1973.03.01: Fonda at Uni (Red Tide)

[Historical Note: The Red Tide was a revolutionary high school underground newspaper and youth organization that existed from 1971-1981. See: http://theredtide.wordpress.com/]

Red Tide, Vol. 2, No. 5 [Issue #9], March 1973

Fonda at Uni
[By Michael Letwin]

Jane Fonda’s speaking engagement at University High on February 22nd, was one of the best things that has happened there for a long time. It was certainly a victory for students, both at Uni and elsewhere, and it could mean much in the beginnings of a lot more political awareness and activity on the part of the students.

Jane spoke about the present situation in Indochina, emphasizing that, although the U.S. military is out of Viet Nam, U.S. business interests are not, and that this is still a continuation in many ways of U.S. foreign policy in Asia and the world. Jane also talked about her recent trip to Viet Nam, and about what would happen in terms of re­uniting the country.

The rally was attended by about 1,000 students, parents, teachers, and media, not to mention numerous undercover Board of Education rent-a-cops and two actual members of the Board of Education.

The reaction to the talk was very good. People listened, and asked really intelligent questions. When the talk ended at 1:10 (she only had a little less than 40 minutes including questions), Jane announced that she would carry the discussion further in H-41 for all those without further classes.

But Mr. Welch (the principal), no doubt pressured by the Board of Education, told her that she could not speak on campus any longer. So the 2 or 3 hundred people that had come up to hear her were told that the rest of the discussion would be continued at Stoner Park, where about 100 people showed up, including two undercover police.

A lot of questions that people had about Viet Nam were answered, as well as questions about what they could do to help raise medical aid for Indochina, and carry on education about the War in school.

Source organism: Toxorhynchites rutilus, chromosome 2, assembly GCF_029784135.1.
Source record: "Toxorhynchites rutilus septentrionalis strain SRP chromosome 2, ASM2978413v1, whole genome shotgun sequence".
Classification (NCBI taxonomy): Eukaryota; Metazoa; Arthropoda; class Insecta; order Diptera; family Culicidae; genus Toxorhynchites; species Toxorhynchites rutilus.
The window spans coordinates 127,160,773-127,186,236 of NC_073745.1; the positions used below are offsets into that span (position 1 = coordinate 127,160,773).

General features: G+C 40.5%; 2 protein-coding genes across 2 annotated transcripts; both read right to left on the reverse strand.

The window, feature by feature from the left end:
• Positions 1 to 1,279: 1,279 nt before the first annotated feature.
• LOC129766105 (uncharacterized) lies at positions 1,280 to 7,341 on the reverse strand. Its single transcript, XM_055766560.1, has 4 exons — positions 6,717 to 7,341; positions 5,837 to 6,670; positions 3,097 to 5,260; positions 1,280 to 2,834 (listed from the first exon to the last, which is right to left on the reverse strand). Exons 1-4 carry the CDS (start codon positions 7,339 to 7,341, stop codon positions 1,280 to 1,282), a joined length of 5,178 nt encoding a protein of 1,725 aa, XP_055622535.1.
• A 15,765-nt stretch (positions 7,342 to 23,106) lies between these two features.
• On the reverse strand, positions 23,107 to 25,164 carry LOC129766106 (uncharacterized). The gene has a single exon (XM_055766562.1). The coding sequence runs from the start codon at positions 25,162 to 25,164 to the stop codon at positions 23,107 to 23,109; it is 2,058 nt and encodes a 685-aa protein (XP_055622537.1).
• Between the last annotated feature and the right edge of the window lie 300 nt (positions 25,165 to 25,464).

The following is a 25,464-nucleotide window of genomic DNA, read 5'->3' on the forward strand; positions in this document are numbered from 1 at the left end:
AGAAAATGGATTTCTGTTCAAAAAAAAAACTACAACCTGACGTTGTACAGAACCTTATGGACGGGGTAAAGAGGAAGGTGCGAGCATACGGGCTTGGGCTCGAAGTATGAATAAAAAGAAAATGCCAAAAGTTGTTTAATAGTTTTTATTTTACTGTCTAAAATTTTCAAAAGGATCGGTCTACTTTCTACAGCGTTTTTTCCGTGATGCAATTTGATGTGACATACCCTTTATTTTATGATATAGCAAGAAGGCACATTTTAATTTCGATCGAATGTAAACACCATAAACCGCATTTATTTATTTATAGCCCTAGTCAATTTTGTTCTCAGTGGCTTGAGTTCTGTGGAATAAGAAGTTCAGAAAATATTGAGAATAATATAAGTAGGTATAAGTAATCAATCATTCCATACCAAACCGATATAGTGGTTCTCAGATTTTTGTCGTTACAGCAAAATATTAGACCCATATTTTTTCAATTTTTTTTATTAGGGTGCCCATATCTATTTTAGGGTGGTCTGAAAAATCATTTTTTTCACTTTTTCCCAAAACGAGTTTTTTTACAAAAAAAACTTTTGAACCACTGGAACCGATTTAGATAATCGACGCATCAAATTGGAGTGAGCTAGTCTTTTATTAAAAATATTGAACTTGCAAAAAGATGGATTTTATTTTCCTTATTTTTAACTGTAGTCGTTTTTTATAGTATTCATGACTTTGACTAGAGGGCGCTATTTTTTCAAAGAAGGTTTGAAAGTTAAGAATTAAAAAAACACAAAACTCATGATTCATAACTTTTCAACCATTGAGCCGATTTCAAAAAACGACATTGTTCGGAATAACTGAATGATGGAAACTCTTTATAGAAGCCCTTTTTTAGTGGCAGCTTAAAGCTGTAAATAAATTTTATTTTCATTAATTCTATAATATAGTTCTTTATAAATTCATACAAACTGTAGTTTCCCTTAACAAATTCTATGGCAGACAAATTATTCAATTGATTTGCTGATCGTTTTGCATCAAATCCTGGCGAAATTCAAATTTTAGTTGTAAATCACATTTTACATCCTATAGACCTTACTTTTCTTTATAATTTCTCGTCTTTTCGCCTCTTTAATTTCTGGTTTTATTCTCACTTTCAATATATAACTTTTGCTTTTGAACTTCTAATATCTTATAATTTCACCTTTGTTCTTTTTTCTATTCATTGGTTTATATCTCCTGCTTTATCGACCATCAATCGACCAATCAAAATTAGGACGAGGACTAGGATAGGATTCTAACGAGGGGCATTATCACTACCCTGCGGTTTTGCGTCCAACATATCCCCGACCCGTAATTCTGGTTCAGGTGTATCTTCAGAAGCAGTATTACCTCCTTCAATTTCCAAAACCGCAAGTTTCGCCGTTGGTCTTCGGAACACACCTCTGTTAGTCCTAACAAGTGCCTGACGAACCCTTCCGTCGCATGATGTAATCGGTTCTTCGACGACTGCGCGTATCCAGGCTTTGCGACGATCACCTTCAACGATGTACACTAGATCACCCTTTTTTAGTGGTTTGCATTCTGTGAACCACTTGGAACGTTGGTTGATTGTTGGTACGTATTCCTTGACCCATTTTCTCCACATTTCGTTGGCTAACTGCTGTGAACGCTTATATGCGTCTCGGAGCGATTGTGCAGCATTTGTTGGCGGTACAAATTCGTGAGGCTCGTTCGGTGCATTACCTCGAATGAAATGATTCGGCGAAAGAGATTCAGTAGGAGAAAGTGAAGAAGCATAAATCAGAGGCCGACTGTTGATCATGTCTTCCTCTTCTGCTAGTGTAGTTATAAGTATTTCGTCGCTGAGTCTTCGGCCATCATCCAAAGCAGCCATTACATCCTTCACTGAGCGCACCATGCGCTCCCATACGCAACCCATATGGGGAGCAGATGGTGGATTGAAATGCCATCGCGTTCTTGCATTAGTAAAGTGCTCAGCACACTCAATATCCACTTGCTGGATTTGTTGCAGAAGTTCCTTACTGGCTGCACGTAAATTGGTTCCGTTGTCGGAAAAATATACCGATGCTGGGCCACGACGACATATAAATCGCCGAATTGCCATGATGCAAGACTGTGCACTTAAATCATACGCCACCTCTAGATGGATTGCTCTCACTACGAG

This idea caught on quickly, and it was decided to set up a committee to deal with different projects around the War. About 80 names were collected, of people who are interested in working on the different points mentioned above. These committees have been set up, and if you are interested in working on them, please get in contact with us.

However, it seems that we are in for another fight with the administration, for already they have denied the committees’ permission to hold a meeting on campus discuss the different projects!

DORNAN

On Friday, the 23rd, Robert Dornan spoke “in response” to Jane Fonda, saying pretty much the things that you would expect to read in your history textbook: that (among other things) the reason so many hospitals in Viet Nam have been destroyed is because the Vietnamese have persisted in shooting down U.S. planes, which in turn conveniently fall on the hospitals.

He made many other ridiculous statements, and the event finally culminated when his wife hit two people, a Vietnam Veteran, and a student at Uni, Larry Robinson.

“STU. GOV’T” ATTACK

Another issue that arose in the midst of the excitement was the verbal attack by members of the “Student Government” on the tactics of the RED TIDE in the course of winning the victory over speakers. They claimed that the reason that Jane had been able to speak had been because of the generosity of the administration, and the tactfulness of “Student Government”.

They also claimed that since it was not the pressure tactics employed by the RED TIDE and students in general, that we took more credit for the event and victory then we deserve.

We replied in a letter, explaining that this victory, like every other, was won because people got together around a common cause, and forced the administration to give in to the demand that students be able to hear who they wish. Those wishing to see that letter should speak to the leaders of “Student Government”.

CONCLUSION

All in all, we feel that the Jane Fonda incident was indeed a victory for all students. It has helped set a precedent that students can hear who they wish on campus.

But we feel that it is just as important to act upon what Jane said, to educate ourselves and others about the truth of the War in and of American policy, and to raise funds to help rebuild Indochina. Without these followups and discussion, we remain in the same place before.

And if we do, what is the point in education at all?

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